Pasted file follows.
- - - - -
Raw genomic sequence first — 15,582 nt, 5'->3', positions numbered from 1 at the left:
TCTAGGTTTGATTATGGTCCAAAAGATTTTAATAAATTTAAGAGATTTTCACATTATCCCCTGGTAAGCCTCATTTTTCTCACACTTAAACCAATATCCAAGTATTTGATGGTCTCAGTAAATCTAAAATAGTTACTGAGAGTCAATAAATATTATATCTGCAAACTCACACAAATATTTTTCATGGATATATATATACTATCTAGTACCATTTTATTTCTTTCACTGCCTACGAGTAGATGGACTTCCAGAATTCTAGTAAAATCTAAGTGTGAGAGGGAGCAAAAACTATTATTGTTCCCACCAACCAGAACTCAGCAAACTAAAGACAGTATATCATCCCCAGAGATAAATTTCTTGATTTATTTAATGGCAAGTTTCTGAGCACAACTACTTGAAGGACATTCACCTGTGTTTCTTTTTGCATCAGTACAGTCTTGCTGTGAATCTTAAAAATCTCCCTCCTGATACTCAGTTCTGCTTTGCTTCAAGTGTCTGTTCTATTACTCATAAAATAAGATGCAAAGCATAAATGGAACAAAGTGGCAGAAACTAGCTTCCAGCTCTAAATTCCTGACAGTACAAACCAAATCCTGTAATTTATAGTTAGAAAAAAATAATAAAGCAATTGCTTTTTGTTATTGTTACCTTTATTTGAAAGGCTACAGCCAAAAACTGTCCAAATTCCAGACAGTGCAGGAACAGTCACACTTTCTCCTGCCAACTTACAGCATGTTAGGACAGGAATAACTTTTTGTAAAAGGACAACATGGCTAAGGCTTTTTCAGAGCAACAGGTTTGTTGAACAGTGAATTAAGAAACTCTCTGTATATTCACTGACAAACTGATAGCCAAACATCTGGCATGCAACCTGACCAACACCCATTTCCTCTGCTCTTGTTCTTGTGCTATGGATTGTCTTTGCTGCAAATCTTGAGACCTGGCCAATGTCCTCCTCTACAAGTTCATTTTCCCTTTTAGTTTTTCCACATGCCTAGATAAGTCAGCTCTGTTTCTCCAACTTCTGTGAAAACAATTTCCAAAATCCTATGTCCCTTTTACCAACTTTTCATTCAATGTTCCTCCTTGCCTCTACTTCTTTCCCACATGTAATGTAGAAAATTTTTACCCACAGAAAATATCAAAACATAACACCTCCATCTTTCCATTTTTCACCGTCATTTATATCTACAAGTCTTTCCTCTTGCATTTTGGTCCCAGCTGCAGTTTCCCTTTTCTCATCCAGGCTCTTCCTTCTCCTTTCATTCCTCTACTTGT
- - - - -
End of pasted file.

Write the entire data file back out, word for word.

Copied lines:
Raw genomic sequence first — 15,582 nt, 5'->3', positions numbered from 1 at the left:
TCTAGGTTTGATTATGGTCCAAAAGATTTTAATAAATTTAAGAGATTTTCACATTATCCCCTGGTAAGCCTCATTTTTCTCACACTTAAACCAATATCCAAGTATTTGATGGTCTCAGTAAATCTAAAATAGTTACTGAGAGTCAATAAATATTATATCTGCAAACTCACACAAATATTTTTCATGGATATATATATACTATCTAGTACCATTTTATTTCTTTCACTGCCTACGAGTAGATGGACTTCCAGAATTCTAGTAAAATCTAAGTGTGAGAGGGAGCAAAAACTATTATTGTTCCCACCAACCAGAACTCAGCAAACTAAAGACAGTATATCATCCCCAGAGATAAATTTCTTGATTTATTTAATGGCAAGTTTCTGAGCACAACTACTTGAAGGACATTCACCTGTGTTTCTTTTTGCATCAGTACAGTCTTGCTGTGAATCTTAAAAATCTCCCTCCTGATACTCAGTTCTGCTTTGCTTCAAGTGTCTGTTCTATTACTCATAAAATAAGATGCAAAGCATAAATGGAACAAAGTGGCAGAAACTAGCTTCCAGCTCTAAATTCCTGACAGTACAAACCAAATCCTGTAATTTATAGTTAGAAAAAAATAATAAAGCAATTGCTTTTTGTTATTGTTACCTTTATTTGAAAGGCTACAGCCAAAAACTGTCCAAATTCCAGACAGTGCAGGAACAGTCACACTTTCTCCTGCCAACTTACAGCATGTTAGGACAGGAATAACTTTTTGTAAAAGGACAACATGGCTAAGGCTTTTTCAGAGCAACAGGTTTGTTGAACAGTGAATTAAGAAACTCTCTGTATATTCACTGACAAACTGATAGCCAAACATCTGGCATGCAACCTGACCAACACCCATTTCCTCTGCTCTTGTTCTTGTGCTATGGATTGTCTTTGCTGCAAATCTTGAGACCTGGCCAATGTCCTCCTCTACAAGTTCATTTTCCCTTTTAGTTTTTCCACATGCCTAGATAAGTCAGCTCTGTTTCTCCAACTTCTGTGAAAACAATTTCCAAAATCCTATGTCCCTTTTACCAACTTTTCATTCAATGTTCCTCCTTGCCTCTACTTCTTTCCCACATGTAATGTAGAAAATTTTTACCCACAGAAAATATCAAAACATAACACCTCCATCTTTCCATTTTTCACCGTCATTTATATCTACAAGTCTTTCCTCTTGCATTTTGGTCCCAGCTGCAGTTTCCCTTTTCTCATCCAGGCTCTTCCTTCTCCTTTCATTCCTCTACTTGT